Clinical trial patient recruitment: 5 common misconceptions
Though clinical trial patient recruitment is an integral part of the medical research process, it is often one of the most difficult aspects of conducting a study. There are various reasons for this challenge, and among them is the widespread existence of misconceptions about participating in research that many patients may see as a barrier to entry.
When developing a clinical trial recruitment strategy, it can be helpful to consider the common research study misconceptions that might discourage participation, as this can inform an outreach strategy designed to address concerns that participants may have.
Misconceptions that can hinder clinical trial patient recruitment
Misconception: Patients can only enroll in trials their doctor tells them about.
Reality: While physicians remain the preferred avenue for patients to hear about clinical trials, more patients are becoming proactive about getting involved in research. Around 80% of Americans use the internet to search for medical information, including clinical trials, and tools such as Antidote Match make it easier than ever for people to find the right studies for them.
However, even with the ease of access to information, it is also true that many patients don’t feel fully informed about what it means to participate in clinical research. Only 20% of individuals report feeling “very knowledgable” about clinical trials, according to a recent Antidote survey — but keeping this knowledge gap in mind can be helpful when creating outreach materials. Providing potential participants with a clear understanding of what participating in a trial entails, including time commitments and the number of visits required, can effectively address misconceptions from the outset.
Misconception: Patients don’t want to learn about clinical trials through social media.
Reality: Patients use social media sites, especially Facebook, to connect, participate in support groups, and learn more about their condition from nonprofit and advocacy organizations. According to the Pew Research Center, a third of consumers use social media to access health-related information. Through targeting and working with key patient advocacy organizations, clinical trial recruitment companies can reach patients who are engaging with this kind of content online and share relevant trial opportunities.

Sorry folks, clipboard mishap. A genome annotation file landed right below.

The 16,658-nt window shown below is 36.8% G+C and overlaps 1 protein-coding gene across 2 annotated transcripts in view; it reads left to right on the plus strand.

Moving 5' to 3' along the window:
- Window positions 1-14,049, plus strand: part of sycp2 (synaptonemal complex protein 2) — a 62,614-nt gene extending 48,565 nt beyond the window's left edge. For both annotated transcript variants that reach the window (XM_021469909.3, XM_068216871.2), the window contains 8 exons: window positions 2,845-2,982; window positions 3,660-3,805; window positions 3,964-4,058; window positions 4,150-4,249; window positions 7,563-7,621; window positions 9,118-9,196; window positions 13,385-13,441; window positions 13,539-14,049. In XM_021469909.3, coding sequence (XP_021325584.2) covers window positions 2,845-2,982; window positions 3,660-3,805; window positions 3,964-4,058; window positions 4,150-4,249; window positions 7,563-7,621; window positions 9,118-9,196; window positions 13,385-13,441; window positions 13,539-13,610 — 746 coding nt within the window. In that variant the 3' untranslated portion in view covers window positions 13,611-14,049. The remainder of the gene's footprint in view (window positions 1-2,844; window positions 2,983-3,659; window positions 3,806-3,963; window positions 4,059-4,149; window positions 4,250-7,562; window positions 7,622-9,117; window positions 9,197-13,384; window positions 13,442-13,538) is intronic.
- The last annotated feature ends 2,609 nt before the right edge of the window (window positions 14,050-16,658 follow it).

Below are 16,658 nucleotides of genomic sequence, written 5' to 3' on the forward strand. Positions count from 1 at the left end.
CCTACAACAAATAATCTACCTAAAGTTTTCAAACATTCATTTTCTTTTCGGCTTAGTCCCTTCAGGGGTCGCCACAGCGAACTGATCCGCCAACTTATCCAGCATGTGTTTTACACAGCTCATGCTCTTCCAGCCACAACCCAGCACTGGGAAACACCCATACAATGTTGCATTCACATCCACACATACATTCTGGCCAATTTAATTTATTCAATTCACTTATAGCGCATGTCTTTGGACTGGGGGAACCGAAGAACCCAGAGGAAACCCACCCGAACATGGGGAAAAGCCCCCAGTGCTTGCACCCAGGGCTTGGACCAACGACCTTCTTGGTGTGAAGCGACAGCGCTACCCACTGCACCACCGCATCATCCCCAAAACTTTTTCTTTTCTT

Misconception: Patients don’t need all of the information about a trial upfront.
Reality: The more information that can be included about a trial in advertising or on the study page, the better. In an Antidote patient survey, 30% of respondents wanted to see more details on the procedures or drugs being tested, and 25% reported that information on time commitment would be useful in their decision-making process.
For chronic conditions in particular, patients are often highly knowledgeable about how existing treatments work and may be interested in learning what makes a potential new treatment different. Therefore, highlighting these key pieces of information can be a good strategy to increase the effectiveness of outreach.
Misconception: Digital recruitment isn’t the right approach for some patient populations.
Reality: Today, 93% of Americans use the Internet, and 72% of all Americans use some form of social media. Internet access and social media use is also prevalent in both urban and rural areas and across all age groups. Through thoughtful messaging, digital recruitment can also reach patients most likely to be eligible for a trial, even with very specific inclusion and exclusion criteria. Working with a clinical trial recruitment company that has relationships with disease nonprofits and advocates can also help in finding the right patients quickly.
Misconception: It’s difficult to be efficient in clinical trial patient recruitment.
Reality: When first starting digital patient recruitment, it can seem difficult to get a clear understanding of the return on investment for advertising spend. David Tindell, Antidote’s Director of Digital Marketing, warns against the common error of not using all of the tools available for reporting. He recommends digging into Meta’s Audience Insights to take a closer look at targeting to tweak for cost savings.
At Antidote, our outreach materials are thoughtfully designed to address misconceptions, provide patients with information, and resonate with the right individuals. If you’re interested in learning about how we can use the right clinical trial recruitment tools for your next study, download our case study today.